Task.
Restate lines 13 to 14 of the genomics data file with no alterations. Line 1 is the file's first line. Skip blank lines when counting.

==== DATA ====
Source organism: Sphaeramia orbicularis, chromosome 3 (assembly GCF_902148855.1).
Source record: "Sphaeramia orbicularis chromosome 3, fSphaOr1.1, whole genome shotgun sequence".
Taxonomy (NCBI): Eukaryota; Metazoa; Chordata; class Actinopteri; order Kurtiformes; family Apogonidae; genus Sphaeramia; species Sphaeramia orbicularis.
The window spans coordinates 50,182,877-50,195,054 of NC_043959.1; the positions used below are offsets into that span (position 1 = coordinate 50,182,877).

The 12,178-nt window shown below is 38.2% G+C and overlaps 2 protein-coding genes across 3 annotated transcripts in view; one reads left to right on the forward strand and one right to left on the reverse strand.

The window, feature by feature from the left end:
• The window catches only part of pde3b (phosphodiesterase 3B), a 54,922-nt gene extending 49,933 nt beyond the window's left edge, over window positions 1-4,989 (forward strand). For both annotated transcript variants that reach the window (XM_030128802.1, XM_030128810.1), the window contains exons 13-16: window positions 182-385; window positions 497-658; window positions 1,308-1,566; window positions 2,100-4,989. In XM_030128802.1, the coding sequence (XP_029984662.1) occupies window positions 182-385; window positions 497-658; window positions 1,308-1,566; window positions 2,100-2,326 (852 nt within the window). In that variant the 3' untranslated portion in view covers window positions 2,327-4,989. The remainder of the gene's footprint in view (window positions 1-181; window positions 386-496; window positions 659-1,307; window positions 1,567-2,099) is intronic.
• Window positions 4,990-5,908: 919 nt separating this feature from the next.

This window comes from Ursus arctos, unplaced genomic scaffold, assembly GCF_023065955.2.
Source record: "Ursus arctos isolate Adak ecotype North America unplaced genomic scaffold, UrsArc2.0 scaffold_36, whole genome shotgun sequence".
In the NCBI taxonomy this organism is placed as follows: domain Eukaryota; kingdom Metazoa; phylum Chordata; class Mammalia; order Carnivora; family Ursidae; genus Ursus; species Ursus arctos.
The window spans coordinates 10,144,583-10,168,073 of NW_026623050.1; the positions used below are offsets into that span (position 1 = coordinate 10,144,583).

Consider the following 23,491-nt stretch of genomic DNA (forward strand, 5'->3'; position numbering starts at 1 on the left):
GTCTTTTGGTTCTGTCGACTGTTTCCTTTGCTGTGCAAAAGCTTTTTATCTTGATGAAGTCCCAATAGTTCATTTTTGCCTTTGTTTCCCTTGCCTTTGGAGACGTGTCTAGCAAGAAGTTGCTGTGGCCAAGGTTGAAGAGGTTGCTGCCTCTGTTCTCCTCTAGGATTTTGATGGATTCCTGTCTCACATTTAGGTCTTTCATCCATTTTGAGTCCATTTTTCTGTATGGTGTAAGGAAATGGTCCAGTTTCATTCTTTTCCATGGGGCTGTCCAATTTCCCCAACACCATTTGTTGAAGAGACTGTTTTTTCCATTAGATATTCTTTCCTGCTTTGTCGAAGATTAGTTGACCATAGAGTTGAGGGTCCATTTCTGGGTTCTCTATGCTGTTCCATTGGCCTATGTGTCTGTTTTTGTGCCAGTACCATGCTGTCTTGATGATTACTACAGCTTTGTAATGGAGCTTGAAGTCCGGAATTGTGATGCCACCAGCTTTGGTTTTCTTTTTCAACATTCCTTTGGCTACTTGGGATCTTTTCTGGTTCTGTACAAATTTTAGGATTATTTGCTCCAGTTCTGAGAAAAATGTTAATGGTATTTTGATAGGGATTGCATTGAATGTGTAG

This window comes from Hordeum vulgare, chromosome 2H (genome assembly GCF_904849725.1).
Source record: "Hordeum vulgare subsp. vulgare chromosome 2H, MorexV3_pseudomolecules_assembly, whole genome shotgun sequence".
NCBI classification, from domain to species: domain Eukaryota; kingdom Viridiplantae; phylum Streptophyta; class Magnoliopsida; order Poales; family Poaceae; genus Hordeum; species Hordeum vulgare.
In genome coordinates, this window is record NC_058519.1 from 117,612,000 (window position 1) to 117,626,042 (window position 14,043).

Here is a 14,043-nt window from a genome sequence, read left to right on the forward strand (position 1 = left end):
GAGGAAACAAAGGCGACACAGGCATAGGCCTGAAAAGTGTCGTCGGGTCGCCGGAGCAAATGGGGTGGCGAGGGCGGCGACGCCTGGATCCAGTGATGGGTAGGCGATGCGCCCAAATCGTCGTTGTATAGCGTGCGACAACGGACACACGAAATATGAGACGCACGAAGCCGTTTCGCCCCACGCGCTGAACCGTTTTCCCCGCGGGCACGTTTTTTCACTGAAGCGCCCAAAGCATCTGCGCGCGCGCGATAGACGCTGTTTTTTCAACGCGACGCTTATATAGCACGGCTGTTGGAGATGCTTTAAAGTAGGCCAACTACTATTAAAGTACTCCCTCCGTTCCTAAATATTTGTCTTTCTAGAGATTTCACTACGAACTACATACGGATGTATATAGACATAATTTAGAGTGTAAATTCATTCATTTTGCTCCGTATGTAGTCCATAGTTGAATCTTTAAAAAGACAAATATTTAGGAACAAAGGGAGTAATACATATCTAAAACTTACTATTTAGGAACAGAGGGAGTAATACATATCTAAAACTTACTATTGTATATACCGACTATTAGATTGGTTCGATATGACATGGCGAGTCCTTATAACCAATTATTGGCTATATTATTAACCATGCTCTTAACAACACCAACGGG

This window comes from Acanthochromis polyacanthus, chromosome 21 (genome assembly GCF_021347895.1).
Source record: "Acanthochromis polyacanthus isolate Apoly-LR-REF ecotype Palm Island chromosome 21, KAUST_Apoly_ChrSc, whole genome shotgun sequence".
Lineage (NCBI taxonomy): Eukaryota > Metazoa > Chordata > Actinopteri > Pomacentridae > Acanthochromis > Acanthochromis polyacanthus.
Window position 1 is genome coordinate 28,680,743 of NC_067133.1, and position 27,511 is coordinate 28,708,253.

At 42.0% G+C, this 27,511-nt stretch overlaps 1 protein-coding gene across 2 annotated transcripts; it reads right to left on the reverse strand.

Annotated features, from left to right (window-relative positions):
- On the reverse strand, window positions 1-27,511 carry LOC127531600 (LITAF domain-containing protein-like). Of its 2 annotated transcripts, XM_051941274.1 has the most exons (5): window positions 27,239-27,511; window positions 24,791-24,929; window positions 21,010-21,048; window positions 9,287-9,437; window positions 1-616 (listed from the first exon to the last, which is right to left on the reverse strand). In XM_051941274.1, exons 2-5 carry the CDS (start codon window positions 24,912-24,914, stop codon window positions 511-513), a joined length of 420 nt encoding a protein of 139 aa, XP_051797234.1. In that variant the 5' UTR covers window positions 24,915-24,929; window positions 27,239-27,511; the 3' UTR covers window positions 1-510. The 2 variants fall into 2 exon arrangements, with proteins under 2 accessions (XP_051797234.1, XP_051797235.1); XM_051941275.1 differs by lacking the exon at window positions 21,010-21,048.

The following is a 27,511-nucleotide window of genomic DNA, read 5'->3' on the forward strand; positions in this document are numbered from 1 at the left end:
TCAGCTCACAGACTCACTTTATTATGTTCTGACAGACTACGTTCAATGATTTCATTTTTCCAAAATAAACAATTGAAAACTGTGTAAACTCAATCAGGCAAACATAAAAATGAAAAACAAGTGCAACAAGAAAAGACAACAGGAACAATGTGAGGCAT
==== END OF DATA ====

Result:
Consider the following 23,491-nt stretch of genomic DNA (forward strand, 5'->3'; position numbering starts at 1 on the left):
GTCTTTTGGTTCTGTCGACTGTTTCCTTTGCTGTGCAAAAGCTTTTTATCTTGATGAAGTCCCAATAGTTCATTTTTGCCTTTGTTTCCCTTGCCTTTGGAGACGTGTCTAGCAAGAAGTTGCTGTGGCCAAGGTTGAAGAGGTTGCTGCCTCTGTTCTCCTCTAGGATTTTGATGGATTCCTGTCTCACATTTAGGTCTTTCATCCATTTTGAGTCCATTTTTCTGTATGGTGTAAGGAAATGGTCCAGTTTCATTCTTTTCCATGGGGCTGTCCAATTTCCCCAACACCATTTGTTGAAGAGACTGTTTTTTCCATTAGATATTCTTTCCTGCTTTGTCGAAGATTAGTTGACCATAGAGTTGAGGGTCCATTTCTGGGTTCTCTATGCTGTTCCATTGGCCTATGTGTCTGTTTTTGTGCCAGTACCATGCTGTCTTGATGATTACTACAGCTTTGTAATGGAGCTTGAAGTCCGGAATTGTGATGCCACCAGCTTTGGTTTTCTTTTTCAACATTCCTTTGGCTACTTGGGATCTTTTCTGGTTCTGTACAAATTTTAGGATTATTTGCTCCAGTTCTGAGAAAAATGTTAATGGTATTTTGATAGGGATTGCATTGAATGTGTAG